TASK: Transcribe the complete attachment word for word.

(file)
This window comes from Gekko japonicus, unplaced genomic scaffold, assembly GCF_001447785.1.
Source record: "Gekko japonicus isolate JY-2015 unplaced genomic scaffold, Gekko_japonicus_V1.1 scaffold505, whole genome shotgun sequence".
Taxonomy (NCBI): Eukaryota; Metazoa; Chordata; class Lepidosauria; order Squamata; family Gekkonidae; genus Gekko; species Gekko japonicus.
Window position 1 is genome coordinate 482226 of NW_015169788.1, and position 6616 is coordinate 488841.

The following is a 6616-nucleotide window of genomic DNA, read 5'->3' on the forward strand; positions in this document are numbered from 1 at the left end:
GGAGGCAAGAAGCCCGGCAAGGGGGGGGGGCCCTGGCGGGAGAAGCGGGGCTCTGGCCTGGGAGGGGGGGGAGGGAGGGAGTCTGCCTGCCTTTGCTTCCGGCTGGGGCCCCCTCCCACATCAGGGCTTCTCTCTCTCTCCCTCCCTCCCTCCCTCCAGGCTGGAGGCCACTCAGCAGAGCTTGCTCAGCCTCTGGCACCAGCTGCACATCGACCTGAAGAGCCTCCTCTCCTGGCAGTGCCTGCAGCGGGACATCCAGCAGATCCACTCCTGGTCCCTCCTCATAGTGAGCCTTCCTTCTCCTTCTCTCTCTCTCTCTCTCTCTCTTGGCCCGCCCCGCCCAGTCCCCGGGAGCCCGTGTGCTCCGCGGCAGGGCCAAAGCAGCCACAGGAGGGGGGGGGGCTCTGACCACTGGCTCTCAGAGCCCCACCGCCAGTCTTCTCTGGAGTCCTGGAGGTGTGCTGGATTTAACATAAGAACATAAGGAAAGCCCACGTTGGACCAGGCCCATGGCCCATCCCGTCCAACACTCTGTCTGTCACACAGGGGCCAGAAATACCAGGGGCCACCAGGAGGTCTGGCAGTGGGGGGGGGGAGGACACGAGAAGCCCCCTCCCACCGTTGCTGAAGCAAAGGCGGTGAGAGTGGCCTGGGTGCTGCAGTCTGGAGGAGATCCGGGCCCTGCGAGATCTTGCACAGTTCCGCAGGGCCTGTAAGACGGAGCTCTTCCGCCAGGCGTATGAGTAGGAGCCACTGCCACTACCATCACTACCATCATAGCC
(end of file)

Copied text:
This window comes from Gekko japonicus, unplaced genomic scaffold, assembly GCF_001447785.1.
Source record: "Gekko japonicus isolate JY-2015 unplaced genomic scaffold, Gekko_japonicus_V1.1 scaffold505, whole genome shotgun sequence".
Taxonomy (NCBI): Eukaryota; Metazoa; Chordata; class Lepidosauria; order Squamata; family Gekkonidae; genus Gekko; species Gekko japonicus.
Window position 1 is genome coordinate 482226 of NW_015169788.1, and position 6616 is coordinate 488841.

The following is a 6616-nucleotide window of genomic DNA, read 5'->3' on the forward strand; positions in this document are numbered from 1 at the left end:
GGAGGCAAGAAGCCCGGCAAGGGGGGGGGGCCCTGGCGGGAGAAGCGGGGCTCTGGCCTGGGAGGGGGGGGAGGGAGGGAGTCTGCCTGCCTTTGCTTCCGGCTGGGGCCCCCTCCCACATCAGGGCTTCTCTCTCTCTCCCTCCCTCCCTCCCTCCAGGCTGGAGGCCACTCAGCAGAGCTTGCTCAGCCTCTGGCACCAGCTGCACATCGACCTGAAGAGCCTCCTCTCCTGGCAGTGCCTGCAGCGGGACATCCAGCAGATCCACTCCTGGTCCCTCCTCATAGTGAGCCTTCCTTCTCCTTCTCTCTCTCTCTCTCTCTCTCTTGGCCCGCCCCGCCCAGTCCCCGGGAGCCCGTGTGCTCCGCGGCAGGGCCAAAGCAGCCACAGGAGGGGGGGGGGCTCTGACCACTGGCTCTCAGAGCCCCACCGCCAGTCTTCTCTGGAGTCCTGGAGGTGTGCTGGATTTAACATAAGAACATAAGGAAAGCCCACGTTGGACCAGGCCCATGGCCCATCCCGTCCAACACTCTGTCTGTCACACAGGGGCCAGAAATACCAGGGGCCACCAGGAGGTCTGGCAGTGGGGGGGGGGAGGACACGAGAAGCCCCCTCCCACCGTTGCTGAAGCAAAGGCGGTGAGAGTGGCCTGGGTGCTGCAGTCTGGAGGAGATCCGGGCCCTGCGAGATCTTGCACAGTTCCGCAGGGCCTGTAAGACGGAGCTCTTCCGCCAGGCGTATGAGTAGGAGCCACTGCCACTACCATCACTACCATCATAGCC